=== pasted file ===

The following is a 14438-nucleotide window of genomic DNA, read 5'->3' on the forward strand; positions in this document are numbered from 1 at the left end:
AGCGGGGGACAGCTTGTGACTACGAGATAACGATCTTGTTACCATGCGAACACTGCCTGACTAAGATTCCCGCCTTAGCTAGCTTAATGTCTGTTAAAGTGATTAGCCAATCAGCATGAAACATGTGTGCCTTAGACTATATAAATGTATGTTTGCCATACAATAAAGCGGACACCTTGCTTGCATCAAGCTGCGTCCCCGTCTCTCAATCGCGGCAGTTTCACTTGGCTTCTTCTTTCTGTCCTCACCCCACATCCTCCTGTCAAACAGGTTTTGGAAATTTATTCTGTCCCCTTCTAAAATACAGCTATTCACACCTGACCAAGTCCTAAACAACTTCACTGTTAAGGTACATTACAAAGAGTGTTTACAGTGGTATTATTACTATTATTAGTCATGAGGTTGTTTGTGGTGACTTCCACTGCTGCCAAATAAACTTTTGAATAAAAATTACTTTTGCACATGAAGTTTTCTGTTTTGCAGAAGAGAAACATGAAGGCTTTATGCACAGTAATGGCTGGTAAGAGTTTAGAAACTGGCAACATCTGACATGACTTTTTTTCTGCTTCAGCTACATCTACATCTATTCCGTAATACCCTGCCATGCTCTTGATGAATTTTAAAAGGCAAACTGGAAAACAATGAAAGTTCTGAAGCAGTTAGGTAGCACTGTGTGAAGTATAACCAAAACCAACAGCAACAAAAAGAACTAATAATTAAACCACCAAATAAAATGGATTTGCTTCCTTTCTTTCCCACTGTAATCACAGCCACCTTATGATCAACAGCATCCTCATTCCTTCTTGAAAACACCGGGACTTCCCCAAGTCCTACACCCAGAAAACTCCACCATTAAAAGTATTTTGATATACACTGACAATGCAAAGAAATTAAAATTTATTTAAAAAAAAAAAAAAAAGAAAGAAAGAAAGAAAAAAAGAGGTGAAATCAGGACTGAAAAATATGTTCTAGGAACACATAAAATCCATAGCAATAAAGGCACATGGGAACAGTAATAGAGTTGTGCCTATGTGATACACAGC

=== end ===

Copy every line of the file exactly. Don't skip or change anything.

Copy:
The following is a 14438-nucleotide window of genomic DNA, read 5'->3' on the forward strand; positions in this document are numbered from 1 at the left end:
AGCGGGGGACAGCTTGTGACTACGAGATAACGATCTTGTTACCATGCGAACACTGCCTGACTAAGATTCCCGCCTTAGCTAGCTTAATGTCTGTTAAAGTGATTAGCCAATCAGCATGAAACATGTGTGCCTTAGACTATATAAATGTATGTTTGCCATACAATAAAGCGGACACCTTGCTTGCATCAAGCTGCGTCCCCGTCTCTCAATCGCGGCAGTTTCACTTGGCTTCTTCTTTCTGTCCTCACCCCACATCCTCCTGTCAAACAGGTTTTGGAAATTTATTCTGTCCCCTTCTAAAATACAGCTATTCACACCTGACCAAGTCCTAAACAACTTCACTGTTAAGGTACATTACAAAGAGTGTTTACAGTGGTATTATTACTATTATTAGTCATGAGGTTGTTTGTGGTGACTTCCACTGCTGCCAAATAAACTTTTGAATAAAAATTACTTTTGCACATGAAGTTTTCTGTTTTGCAGAAGAGAAACATGAAGGCTTTATGCACAGTAATGGCTGGTAAGAGTTTAGAAACTGGCAACATCTGACATGACTTTTTTTCTGCTTCAGCTACATCTACATCTATTCCGTAATACCCTGCCATGCTCTTGATGAATTTTAAAAGGCAAACTGGAAAACAATGAAAGTTCTGAAGCAGTTAGGTAGCACTGTGTGAAGTATAACCAAAACCAACAGCAACAAAAAGAACTAATAATTAAACCACCAAATAAAATGGATTTGCTTCCTTTCTTTCCCACTGTAATCACAGCCACCTTATGATCAACAGCATCCTCATTCCTTCTTGAAAACACCGGGACTTCCCCAAGTCCTACACCCAGAAAACTCCACCATTAAAAGTATTTTGATATACACTGACAATGCAAAGAAATTAAAATTTATTTAAAAAAAAAAAAAAAAGAAAGAAAGAAAGAAAAAAAGAGGTGAAATCAGGACTGAAAAATATGTTCTAGGAACACATAAAATCCATAGCAATAAAGGCACATGGGAACAGTAATAGAGTTGTGCCTATGTGATACACAGC